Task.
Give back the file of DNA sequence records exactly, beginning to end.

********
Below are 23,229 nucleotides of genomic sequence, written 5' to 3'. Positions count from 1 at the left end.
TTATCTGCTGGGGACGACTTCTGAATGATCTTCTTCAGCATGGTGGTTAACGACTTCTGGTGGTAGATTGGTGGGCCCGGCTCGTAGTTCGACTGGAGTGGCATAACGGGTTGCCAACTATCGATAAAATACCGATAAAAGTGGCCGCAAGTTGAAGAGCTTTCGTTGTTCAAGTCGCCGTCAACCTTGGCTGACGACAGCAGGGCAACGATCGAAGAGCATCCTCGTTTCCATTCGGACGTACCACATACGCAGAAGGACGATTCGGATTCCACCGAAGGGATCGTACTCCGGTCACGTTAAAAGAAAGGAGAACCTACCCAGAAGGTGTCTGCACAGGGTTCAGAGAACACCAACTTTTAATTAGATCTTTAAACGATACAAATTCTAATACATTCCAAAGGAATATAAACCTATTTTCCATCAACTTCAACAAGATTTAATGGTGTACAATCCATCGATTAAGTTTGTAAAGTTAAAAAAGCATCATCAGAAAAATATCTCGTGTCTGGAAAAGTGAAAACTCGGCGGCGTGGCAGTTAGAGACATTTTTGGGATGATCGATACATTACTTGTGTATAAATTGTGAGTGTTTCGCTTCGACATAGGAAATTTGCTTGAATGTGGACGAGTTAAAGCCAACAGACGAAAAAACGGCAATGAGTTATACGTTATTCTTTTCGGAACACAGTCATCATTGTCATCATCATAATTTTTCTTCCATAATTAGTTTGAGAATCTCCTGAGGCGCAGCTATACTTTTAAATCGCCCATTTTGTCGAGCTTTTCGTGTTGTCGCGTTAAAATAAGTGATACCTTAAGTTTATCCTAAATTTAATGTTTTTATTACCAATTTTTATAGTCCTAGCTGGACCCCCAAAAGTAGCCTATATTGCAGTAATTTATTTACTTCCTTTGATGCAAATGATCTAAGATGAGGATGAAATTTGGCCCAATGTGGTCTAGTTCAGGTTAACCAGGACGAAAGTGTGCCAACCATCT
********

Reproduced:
Below are 23,229 nucleotides of genomic sequence, written 5' to 3'. Positions count from 1 at the left end.
TTATCTGCTGGGGACGACTTCTGAATGATCTTCTTCAGCATGGTGGTTAACGACTTCTGGTGGTAGATTGGTGGGCCCGGCTCGTAGTTCGACTGGAGTGGCATAACGGGTTGCCAACTATCGATAAAATACCGATAAAAGTGGCCGCAAGTTGAAGAGCTTTCGTTGTTCAAGTCGCCGTCAACCTTGGCTGACGACAGCAGGGCAACGATCGAAGAGCATCCTCGTTTCCATTCGGACGTACCACATACGCAGAAGGACGATTCGGATTCCACCGAAGGGATCGTACTCCGGTCACGTTAAAAGAAAGGAGAACCTACCCAGAAGGTGTCTGCACAGGGTTCAGAGAACACCAACTTTTAATTAGATCTTTAAACGATACAAATTCTAATACATTCCAAAGGAATATAAACCTATTTTCCATCAACTTCAACAAGATTTAATGGTGTACAATCCATCGATTAAGTTTGTAAAGTTAAAAAAGCATCATCAGAAAAATATCTCGTGTCTGGAAAAGTGAAAACTCGGCGGCGTGGCAGTTAGAGACATTTTTGGGATGATCGATACATTACTTGTGTATAAATTGTGAGTGTTTCGCTTCGACATAGGAAATTTGCTTGAATGTGGACGAGTTAAAGCCAACAGACGAAAAAACGGCAATGAGTTATACGTTATTCTTTTCGGAACACAGTCATCATTGTCATCATCATAATTTTTCTTCCATAATTAGTTTGAGAATCTCCTGAGGCGCAGCTATACTTTTAAATCGCCCATTTTGTCGAGCTTTTCGTGTTGTCGCGTTAAAATAAGTGATACCTTAAGTTTATCCTAAATTTAATGTTTTTATTACCAATTTTTATAGTCCTAGCTGGACCCCCAAAAGTAGCCTATATTGCAGTAATTTATTTACTTCCTTTGATGCAAATGATCTAAGATGAGGATGAAATTTGGCCCAATGTGGTCTAGTTCAGGTTAACCAGGACGAAAGTGTGCCAACCATCT